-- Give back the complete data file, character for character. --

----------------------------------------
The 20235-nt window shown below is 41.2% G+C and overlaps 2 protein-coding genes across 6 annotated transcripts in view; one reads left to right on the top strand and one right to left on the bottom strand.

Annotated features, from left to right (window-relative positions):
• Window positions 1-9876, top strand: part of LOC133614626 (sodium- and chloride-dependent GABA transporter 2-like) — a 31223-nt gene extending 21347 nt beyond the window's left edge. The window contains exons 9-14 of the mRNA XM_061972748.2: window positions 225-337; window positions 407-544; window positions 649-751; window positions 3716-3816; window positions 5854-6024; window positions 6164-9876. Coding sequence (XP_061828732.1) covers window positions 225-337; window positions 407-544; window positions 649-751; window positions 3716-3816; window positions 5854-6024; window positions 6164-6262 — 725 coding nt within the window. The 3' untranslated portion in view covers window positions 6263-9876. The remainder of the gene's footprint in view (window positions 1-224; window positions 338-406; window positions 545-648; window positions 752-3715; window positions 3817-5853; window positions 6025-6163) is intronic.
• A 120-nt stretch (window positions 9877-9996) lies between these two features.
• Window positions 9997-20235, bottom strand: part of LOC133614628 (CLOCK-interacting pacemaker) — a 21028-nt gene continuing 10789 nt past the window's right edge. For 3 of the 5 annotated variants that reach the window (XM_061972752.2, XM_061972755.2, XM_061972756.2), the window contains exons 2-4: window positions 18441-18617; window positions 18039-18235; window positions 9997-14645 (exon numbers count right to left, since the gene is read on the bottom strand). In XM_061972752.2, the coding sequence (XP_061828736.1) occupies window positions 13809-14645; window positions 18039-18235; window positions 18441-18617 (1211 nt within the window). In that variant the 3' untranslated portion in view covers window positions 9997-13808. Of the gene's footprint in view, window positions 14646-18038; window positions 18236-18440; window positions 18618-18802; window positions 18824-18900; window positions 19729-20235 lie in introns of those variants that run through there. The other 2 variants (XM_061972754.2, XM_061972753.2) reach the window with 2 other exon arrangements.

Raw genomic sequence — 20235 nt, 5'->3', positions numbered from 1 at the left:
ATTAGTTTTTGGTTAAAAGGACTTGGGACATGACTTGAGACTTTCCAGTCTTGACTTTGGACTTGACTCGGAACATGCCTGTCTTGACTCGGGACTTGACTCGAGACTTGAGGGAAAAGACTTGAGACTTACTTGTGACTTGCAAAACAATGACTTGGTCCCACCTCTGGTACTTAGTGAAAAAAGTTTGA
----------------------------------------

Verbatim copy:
The 20235-nt window shown below is 41.2% G+C and overlaps 2 protein-coding genes across 6 annotated transcripts in view; one reads left to right on the top strand and one right to left on the bottom strand.

Annotated features, from left to right (window-relative positions):
• Window positions 1-9876, top strand: part of LOC133614626 (sodium- and chloride-dependent GABA transporter 2-like) — a 31223-nt gene extending 21347 nt beyond the window's left edge. The window contains exons 9-14 of the mRNA XM_061972748.2: window positions 225-337; window positions 407-544; window positions 649-751; window positions 3716-3816; window positions 5854-6024; window positions 6164-9876. Coding sequence (XP_061828732.1) covers window positions 225-337; window positions 407-544; window positions 649-751; window positions 3716-3816; window positions 5854-6024; window positions 6164-6262 — 725 coding nt within the window. The 3' untranslated portion in view covers window positions 6263-9876. The remainder of the gene's footprint in view (window positions 1-224; window positions 338-406; window positions 545-648; window positions 752-3715; window positions 3817-5853; window positions 6025-6163) is intronic.
• A 120-nt stretch (window positions 9877-9996) lies between these two features.
• Window positions 9997-20235, bottom strand: part of LOC133614628 (CLOCK-interacting pacemaker) — a 21028-nt gene continuing 10789 nt past the window's right edge. For 3 of the 5 annotated variants that reach the window (XM_061972752.2, XM_061972755.2, XM_061972756.2), the window contains exons 2-4: window positions 18441-18617; window positions 18039-18235; window positions 9997-14645 (exon numbers count right to left, since the gene is read on the bottom strand). In XM_061972752.2, the coding sequence (XP_061828736.1) occupies window positions 13809-14645; window positions 18039-18235; window positions 18441-18617 (1211 nt within the window). In that variant the 3' untranslated portion in view covers window positions 9997-13808. Of the gene's footprint in view, window positions 14646-18038; window positions 18236-18440; window positions 18618-18802; window positions 18824-18900; window positions 19729-20235 lie in introns of those variants that run through there. The other 2 variants (XM_061972754.2, XM_061972753.2) reach the window with 2 other exon arrangements.

Raw genomic sequence — 20235 nt, 5'->3', positions numbered from 1 at the left:
ATTAGTTTTTGGTTAAAAGGACTTGGGACATGACTTGAGACTTTCCAGTCTTGACTTTGGACTTGACTCGGAACATGCCTGTCTTGACTCGGGACTTGACTCGAGACTTGAGGGAAAAGACTTGAGACTTACTTGTGACTTGCAAAACAATGACTTGGTCCCACCTCTGGTACTTAGTGAAAAAAGTTTGA